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No Sleep Till Canvey Island: The Great Pub Rock Revolution Paperback – 6 Feb 2003
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'An exhilarating anecdotal history' -- Q
'Illuminating ... what sustains the book is Will Birch's extraordinary attention to detail' -- Mojo
'Interesting ... knowledgeable ... 8/10' -- Loaded
It began with an outrageous press trip to New York to launch unknown rock band Brinsley Schwarz, which went disastrously wrong, and it went on to launch the careers of Ian Dury, Elvis Costello and Joe Strummer. The pub rock scene of the early 1970s was one of the most eventful and important in British music history. Guided by maverick operators such as Jake Riviera and Dave Robinson, who later founded the legendary label Stiff Records, this beery, bluesy scene gave rise to such electrifying acts as Kilburn and the High Roads, Eddie and the Hot Rods, Graham Parker and the Rumour, Dr Feelgood and Elvis Costello and the Attractions - and led directly and organically to the cultural explosion that was punk. Featuring a wealth of anecdotes from Costello, Dury, Nick Lowe and all of the defiantly anti-showbiz scene's major names, this book offers an account of a crucial seven-year period in British rock history.See all Product description
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Describing a variety of musicians and bands who achieved varying degrees of success in the 70s and 80s, this is a well-written and entertaining read. In particular, the account of the Brinsley Schwarz hype, which describes the triumph (and otherwise) of optimism and and ambition over numerous setbacks, deserves to be made into a film. Will Birch, himself a musician, composer and producer of the times, would do well to turn it into a script and would no doubt find several production companies willing to take it on.
First class writing and truly entertaining.
The research for this book has been exhaustive, and the result of the labour is a delight for those who were there and the only account to date of a scene that was so new, vibrant and "real" for a few brief years in the mid 70's. Opening with the ill-fated Famepushers trip to New York's Fillmore East for the debut of Brinsley Schwartz, Will (songwriter and drummer for the Kursaal Flyers) strips away the bullshit and myth that the hustlers wove around the events of the time to reveal the pure, unalloyed hype that lay beneath. The reaction to this was the creation of the pub rock phenomenon, and then the birth of Stiff Records, both of which are detailed here with care and affection.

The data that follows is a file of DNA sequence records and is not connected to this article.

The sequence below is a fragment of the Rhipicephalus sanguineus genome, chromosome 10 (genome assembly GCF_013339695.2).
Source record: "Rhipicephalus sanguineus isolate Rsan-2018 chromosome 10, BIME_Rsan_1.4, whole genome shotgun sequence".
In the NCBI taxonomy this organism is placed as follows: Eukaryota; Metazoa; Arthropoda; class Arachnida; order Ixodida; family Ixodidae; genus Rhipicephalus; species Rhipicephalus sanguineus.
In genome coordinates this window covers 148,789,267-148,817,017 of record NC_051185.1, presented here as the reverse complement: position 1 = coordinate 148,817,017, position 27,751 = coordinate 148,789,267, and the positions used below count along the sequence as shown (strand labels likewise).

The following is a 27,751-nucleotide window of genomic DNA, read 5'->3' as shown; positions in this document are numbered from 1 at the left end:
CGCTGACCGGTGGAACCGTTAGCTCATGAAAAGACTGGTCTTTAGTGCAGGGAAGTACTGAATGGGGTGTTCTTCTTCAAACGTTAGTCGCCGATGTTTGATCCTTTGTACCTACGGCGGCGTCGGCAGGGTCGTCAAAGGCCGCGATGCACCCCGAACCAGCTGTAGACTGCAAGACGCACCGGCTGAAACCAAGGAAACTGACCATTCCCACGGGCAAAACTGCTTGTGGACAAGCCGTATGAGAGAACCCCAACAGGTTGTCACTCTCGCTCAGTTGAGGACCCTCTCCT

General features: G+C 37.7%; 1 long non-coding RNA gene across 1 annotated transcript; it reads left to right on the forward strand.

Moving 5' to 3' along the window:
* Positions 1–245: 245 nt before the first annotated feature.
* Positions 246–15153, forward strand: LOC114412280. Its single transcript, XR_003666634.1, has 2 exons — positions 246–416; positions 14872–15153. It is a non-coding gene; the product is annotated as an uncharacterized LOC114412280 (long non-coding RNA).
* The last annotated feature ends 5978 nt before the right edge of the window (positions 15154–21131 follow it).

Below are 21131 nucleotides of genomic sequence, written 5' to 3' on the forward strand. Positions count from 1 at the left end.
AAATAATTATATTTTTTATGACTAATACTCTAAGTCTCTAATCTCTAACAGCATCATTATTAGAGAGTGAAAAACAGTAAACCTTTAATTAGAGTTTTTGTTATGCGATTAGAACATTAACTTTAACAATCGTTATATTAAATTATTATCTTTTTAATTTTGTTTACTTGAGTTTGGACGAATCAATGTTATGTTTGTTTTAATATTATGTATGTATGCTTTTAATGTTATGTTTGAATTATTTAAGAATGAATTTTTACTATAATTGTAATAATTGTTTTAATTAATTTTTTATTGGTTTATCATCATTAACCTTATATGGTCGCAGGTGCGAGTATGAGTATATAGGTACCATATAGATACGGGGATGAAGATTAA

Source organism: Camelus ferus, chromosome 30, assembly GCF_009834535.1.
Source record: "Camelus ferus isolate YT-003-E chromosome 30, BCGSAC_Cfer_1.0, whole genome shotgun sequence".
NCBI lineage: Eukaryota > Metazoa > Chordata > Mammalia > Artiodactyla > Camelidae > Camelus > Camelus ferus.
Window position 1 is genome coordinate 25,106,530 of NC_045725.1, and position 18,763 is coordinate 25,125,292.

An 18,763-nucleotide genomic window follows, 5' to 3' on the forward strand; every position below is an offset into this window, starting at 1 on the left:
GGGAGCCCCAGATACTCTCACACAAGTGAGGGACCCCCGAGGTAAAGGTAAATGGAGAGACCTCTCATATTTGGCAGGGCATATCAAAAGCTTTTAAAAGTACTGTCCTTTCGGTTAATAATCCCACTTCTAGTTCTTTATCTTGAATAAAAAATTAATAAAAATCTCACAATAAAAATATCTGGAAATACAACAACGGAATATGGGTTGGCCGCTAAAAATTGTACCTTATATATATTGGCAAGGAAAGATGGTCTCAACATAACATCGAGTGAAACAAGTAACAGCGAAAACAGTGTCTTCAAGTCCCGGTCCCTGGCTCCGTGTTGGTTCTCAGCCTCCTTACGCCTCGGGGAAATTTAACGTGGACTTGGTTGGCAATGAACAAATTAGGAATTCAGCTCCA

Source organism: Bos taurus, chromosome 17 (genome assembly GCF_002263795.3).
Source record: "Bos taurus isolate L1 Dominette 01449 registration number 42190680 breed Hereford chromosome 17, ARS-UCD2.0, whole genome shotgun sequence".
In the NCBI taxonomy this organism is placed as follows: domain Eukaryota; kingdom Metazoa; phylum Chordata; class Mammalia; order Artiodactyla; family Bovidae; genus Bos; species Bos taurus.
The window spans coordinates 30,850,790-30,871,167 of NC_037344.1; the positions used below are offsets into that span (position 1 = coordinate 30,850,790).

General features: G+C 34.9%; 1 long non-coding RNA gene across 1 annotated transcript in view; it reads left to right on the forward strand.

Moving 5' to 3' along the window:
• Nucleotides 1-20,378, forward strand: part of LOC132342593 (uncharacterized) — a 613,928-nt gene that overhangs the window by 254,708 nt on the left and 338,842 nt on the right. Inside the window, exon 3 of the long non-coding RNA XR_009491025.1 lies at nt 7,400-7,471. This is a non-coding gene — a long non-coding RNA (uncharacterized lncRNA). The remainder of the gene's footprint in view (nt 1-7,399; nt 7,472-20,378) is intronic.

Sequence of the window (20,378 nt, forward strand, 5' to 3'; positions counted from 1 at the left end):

The best music books make your toes tap and beg for the records themselves to be played. I've dusted off more old 7 inch singles while reading "No sleep..." than I have since I devoured Peter Guralnick's works on Elvis (Presley): Last Train to Memphis and Careless Love. Now where have I put that Charlie and the Wide Boys E.P.?
something even better sitting next to it on the shelves (librarians do this on purpose). I was browsing the Amazon site and discovered in their list "No sleep
'til Canvey Island" by Will Birch, without knowing of its existence. I only knew Will as drummer of one of my favourite bands The Kursaal Flyers and record
A look at the blurb and a skim of the index to see what I'm in for, looked promising. Will's introduction was even better; a very reasonable synopsis of music in the life of a male of a certain age. After that, there was no sleep for me, almost. I read most of the book at one sitting. Will's is a very readable style. The
book fairly motors along. It's the tale of the remarkable time in 70s popular music, between Glam and Punk, when it looked as if Pub Rock might have some
large scale commercial success. The names that spill from the pages are legendary - Ian Dury, Nick Lowe, Elvis Costello, Dr Feelgood, Jake Riviera, Stiff
Records, Kokomo, Graham Parker. The Band get a mention too. Will is a bit modest in the lack of space he devotes to the Kursaals but the rest more
fascinating than I hoped. He has researched thoroughly at the British Library and even Companies House for the commercial scams that went on in the
background. He has interviewed the survivors. He takes us to the venues - The Hope & Anchor at Islington, The Nashville at West Kensington. He takes us
on tour with the Feelgoods, Chilli Will and The Red Hot Peppers and Kursaals in 1975 and with the later Stiff package.
With the arrival of The Sex Pistols and The Damned etc. in 1976, Pub Rock was almost all over,. Coincidentally, that year The Band played and filmed "The last
waltz". For a while, it was the end of an era for them and their friends too. Ian Dury, Elvis Costello and a few survivors went on to greater things, but Pub Rock
all but disappeared in "major" venues.
"No sleep..." is a most enjoyable and interesting read and I thoroughly recommend it for your Christmas stocking...
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